“Do you know what they’re doing in that suite?” Tom asks Kendall in this week’s Succession, as he leaves a covert meeting with the saddest of the Roy boys to return to the family’s hotel bunker. “They’re choosing the next president.” The impulse to compare the Roys to a real-life dynasty of media tycoon-brats, the Murdochs, has never felt more piquant than it does here, in an episode that mercilessly underscores the influence Logan has on the political landscape of Succession’s version of America.
Logan, Roman, Shiv, Tom, Greg and Connor spend this week visiting what Roman calls “a nice political conference full of like-minded individuals,” what Tom describes as “a nice safe space where you don’t have to pretend you liked Hamilton,” and what Kendall characterises—smugly, on the phone to Shiv—as a weekend of “burning crosses and measuring skulls down in Virginia”. What Tom tells Kendall is the truth: the family – having managed to prevent the sitting president from going for a second term by running constant coverage about his memory problems on their channel, ATN – is there to, as he puts it, “selecto El Presidente.” This concerning set-up makes for a particularly damning episode of television vis-à-vis the power of billionaire media tycoons to decide the fates of powerless civilians – not necessarily a revelation to anyone with even a vague idea of how contemporary capitalism functions, but a bracing hour of TV nonetheless.
A Steady Old Plough-Horse
One of this week’s big themes is an expansion of one of the central motifs of Succession as a whole – namely, the uncomfortable, discordant clash of old and new, a dinosaur-meets-meteor smash that tends to result in destruction. Logan, who is initially willing to throw all his weight behind whichever candidate will fire the current Director Attorney General, announces that he wants Waystar Royco to adopt an “anti-tech position.” “[Tech]’s getting too powerful,” he grumbles. “Everyone knows that.” Roman, his avowedly Extremely Online son, is horrified: “I just feel like sometimes we’re allowing the tune to be played at my dad’s tempo,” he posits, a rare criticism of his father’s tactics that places both men in direct opposition to each other. It is little surprise, then, that at the conference, Logan attaches himself to a middle-aged candidate pegged as “a steady old plough-horse,” whereas Roman gravitates towards a slimy, horribly unpleasant right-wing shock jock by the name of Jared Mencken, whom Shiv describes as somebody peddling “YouTube provocateur bulls***, aristo-populism, rape is natural, it’s all red pill, baby!”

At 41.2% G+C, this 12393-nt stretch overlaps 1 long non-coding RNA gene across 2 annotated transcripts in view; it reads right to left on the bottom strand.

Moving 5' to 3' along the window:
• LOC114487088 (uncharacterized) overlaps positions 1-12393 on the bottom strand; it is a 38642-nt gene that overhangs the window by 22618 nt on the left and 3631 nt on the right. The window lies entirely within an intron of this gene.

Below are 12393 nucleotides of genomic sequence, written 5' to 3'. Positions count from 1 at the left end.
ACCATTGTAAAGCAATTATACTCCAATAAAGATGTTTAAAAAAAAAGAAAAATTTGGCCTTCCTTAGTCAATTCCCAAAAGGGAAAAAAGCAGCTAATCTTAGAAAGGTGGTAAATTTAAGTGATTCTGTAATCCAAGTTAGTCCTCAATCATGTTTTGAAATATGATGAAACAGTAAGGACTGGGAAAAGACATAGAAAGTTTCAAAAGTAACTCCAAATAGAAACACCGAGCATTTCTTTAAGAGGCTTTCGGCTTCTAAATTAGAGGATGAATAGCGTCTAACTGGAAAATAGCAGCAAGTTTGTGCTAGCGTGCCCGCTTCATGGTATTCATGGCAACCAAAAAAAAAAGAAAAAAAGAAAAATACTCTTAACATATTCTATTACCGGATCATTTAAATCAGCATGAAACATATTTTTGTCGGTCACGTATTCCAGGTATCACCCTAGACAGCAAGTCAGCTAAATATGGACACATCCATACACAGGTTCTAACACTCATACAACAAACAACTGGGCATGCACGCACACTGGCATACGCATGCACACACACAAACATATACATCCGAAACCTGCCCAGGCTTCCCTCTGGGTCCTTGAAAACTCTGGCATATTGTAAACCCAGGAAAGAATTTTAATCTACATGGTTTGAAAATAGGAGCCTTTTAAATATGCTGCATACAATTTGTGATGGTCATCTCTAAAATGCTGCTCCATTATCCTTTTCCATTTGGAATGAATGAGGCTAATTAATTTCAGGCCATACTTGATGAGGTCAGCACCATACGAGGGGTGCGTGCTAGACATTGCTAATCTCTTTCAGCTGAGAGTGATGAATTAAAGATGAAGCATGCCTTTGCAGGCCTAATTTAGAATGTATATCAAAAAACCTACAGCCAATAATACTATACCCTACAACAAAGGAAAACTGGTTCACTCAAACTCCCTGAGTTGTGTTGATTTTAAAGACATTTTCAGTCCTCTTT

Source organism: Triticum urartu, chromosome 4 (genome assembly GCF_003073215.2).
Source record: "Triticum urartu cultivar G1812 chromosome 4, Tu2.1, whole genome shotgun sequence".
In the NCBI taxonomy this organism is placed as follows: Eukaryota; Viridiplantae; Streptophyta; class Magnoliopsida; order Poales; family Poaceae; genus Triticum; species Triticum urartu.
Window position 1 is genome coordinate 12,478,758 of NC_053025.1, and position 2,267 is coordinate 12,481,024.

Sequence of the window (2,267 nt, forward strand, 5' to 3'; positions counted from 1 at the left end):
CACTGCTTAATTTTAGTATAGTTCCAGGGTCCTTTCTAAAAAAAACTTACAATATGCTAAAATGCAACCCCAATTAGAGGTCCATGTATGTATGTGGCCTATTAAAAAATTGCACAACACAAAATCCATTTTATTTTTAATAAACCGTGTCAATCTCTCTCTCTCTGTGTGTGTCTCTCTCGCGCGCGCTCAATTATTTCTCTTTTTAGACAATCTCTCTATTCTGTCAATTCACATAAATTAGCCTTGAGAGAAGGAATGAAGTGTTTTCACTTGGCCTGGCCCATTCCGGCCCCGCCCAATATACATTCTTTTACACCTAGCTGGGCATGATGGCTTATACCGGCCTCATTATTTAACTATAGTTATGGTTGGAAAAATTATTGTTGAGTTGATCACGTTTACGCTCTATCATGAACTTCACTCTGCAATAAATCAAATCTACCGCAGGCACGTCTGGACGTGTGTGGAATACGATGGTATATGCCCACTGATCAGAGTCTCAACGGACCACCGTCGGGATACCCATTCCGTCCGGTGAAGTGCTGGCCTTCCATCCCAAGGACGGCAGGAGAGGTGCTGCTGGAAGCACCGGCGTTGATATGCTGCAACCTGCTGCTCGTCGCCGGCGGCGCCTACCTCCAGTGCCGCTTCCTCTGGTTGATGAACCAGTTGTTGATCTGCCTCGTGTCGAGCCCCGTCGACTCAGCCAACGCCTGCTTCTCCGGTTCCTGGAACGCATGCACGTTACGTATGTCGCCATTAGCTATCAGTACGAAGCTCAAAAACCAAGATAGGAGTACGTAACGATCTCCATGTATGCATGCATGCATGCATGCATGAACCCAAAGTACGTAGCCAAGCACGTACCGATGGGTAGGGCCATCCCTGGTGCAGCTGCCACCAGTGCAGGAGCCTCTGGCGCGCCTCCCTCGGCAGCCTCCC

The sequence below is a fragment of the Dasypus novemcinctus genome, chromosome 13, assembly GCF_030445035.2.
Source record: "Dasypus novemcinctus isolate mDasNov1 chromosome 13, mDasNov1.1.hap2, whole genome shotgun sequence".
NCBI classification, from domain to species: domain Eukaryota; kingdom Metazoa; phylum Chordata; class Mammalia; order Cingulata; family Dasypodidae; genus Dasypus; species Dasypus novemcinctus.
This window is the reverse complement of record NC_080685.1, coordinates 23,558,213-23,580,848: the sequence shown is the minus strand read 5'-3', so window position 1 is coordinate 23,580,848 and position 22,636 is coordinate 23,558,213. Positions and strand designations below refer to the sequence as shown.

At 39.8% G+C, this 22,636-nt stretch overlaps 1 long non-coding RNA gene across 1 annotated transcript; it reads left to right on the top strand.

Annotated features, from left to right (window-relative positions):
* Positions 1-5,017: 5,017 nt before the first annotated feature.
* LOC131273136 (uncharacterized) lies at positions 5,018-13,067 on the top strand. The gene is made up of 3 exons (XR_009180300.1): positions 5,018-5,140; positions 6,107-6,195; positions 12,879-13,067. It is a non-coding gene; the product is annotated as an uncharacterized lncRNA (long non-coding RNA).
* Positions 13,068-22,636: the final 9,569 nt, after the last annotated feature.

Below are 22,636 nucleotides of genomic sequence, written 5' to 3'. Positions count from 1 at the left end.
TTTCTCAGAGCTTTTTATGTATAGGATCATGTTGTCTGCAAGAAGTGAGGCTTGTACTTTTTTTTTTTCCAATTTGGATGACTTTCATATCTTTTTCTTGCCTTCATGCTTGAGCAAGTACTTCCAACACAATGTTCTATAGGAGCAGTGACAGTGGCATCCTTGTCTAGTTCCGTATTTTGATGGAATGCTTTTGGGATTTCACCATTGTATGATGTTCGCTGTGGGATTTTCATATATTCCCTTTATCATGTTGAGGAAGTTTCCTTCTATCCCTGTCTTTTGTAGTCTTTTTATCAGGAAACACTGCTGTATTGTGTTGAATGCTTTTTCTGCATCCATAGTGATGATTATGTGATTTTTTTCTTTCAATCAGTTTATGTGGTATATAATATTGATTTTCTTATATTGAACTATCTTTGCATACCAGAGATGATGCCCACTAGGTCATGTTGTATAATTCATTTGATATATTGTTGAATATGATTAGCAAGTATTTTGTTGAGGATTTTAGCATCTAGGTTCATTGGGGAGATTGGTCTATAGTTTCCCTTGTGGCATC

The introduction of this trendy online fascist plays into a complaint some viewers have made about this season of Succession, which is the idea that the show’s writers have become aware – too aware, to the point of pandering – of its audience’s tendency to screenshot and tweet to death its most memeable lines. Seeing Roman say the phrase “TikTok psychos [and] e-girls with guns and Juul pods” did, I must say, finally give me the impression that I’d gazed so long into the abyss of Succession that the show, knowing me to be a somewhat internet-savvy millennial, stared right back. “So like, fascists are cool, but also not really?” he tells the right-wing provocateur, the very picture of a flippant edgelord with a penchant for describing things as “neoliberal.” “People trust people who look like them, that’s just a scientific fact,” Mencken says smoothly, the word “white” not being said but absolutely being implied.